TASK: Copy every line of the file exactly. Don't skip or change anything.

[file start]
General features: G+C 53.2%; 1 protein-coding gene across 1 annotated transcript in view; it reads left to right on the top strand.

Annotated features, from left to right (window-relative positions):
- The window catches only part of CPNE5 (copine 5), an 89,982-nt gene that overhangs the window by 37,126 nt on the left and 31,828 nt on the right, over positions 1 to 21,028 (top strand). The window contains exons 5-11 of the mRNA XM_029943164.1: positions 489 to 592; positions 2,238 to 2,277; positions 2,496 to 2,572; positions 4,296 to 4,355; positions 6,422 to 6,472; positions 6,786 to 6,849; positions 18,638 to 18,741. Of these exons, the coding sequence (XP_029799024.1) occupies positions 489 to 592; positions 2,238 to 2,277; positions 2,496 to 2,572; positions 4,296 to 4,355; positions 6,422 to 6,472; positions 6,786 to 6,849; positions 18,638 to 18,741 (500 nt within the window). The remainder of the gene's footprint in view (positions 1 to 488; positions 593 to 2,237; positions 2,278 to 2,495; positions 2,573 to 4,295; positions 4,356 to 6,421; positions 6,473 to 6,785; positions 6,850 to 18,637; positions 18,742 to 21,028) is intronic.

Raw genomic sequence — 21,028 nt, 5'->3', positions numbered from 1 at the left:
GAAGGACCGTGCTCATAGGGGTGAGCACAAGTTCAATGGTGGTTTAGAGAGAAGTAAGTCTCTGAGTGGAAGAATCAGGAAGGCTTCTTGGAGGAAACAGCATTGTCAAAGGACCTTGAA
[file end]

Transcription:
General features: G+C 53.2%; 1 protein-coding gene across 1 annotated transcript in view; it reads left to right on the top strand.

Annotated features, from left to right (window-relative positions):
- The window catches only part of CPNE5 (copine 5), an 89,982-nt gene that overhangs the window by 37,126 nt on the left and 31,828 nt on the right, over positions 1 to 21,028 (top strand). The window contains exons 5-11 of the mRNA XM_029943164.1: positions 489 to 592; positions 2,238 to 2,277; positions 2,496 to 2,572; positions 4,296 to 4,355; positions 6,422 to 6,472; positions 6,786 to 6,849; positions 18,638 to 18,741. Of these exons, the coding sequence (XP_029799024.1) occupies positions 489 to 592; positions 2,238 to 2,277; positions 2,496 to 2,572; positions 4,296 to 4,355; positions 6,422 to 6,472; positions 6,786 to 6,849; positions 18,638 to 18,741 (500 nt within the window). The remainder of the gene's footprint in view (positions 1 to 488; positions 593 to 2,237; positions 2,278 to 2,495; positions 2,573 to 4,295; positions 4,356 to 6,421; positions 6,473 to 6,785; positions 6,850 to 18,637; positions 18,742 to 21,028) is intronic.

Raw genomic sequence — 21,028 nt, 5'->3', positions numbered from 1 at the left:
GAAGGACCGTGCTCATAGGGGTGAGCACAAGTTCAATGGTGGTTTAGAGAGAAGTAAGTCTCTGAGTGGAAGAATCAGGAAGGCTTCTTGGAGGAAACAGCATTGTCAAAGGACCTTGAA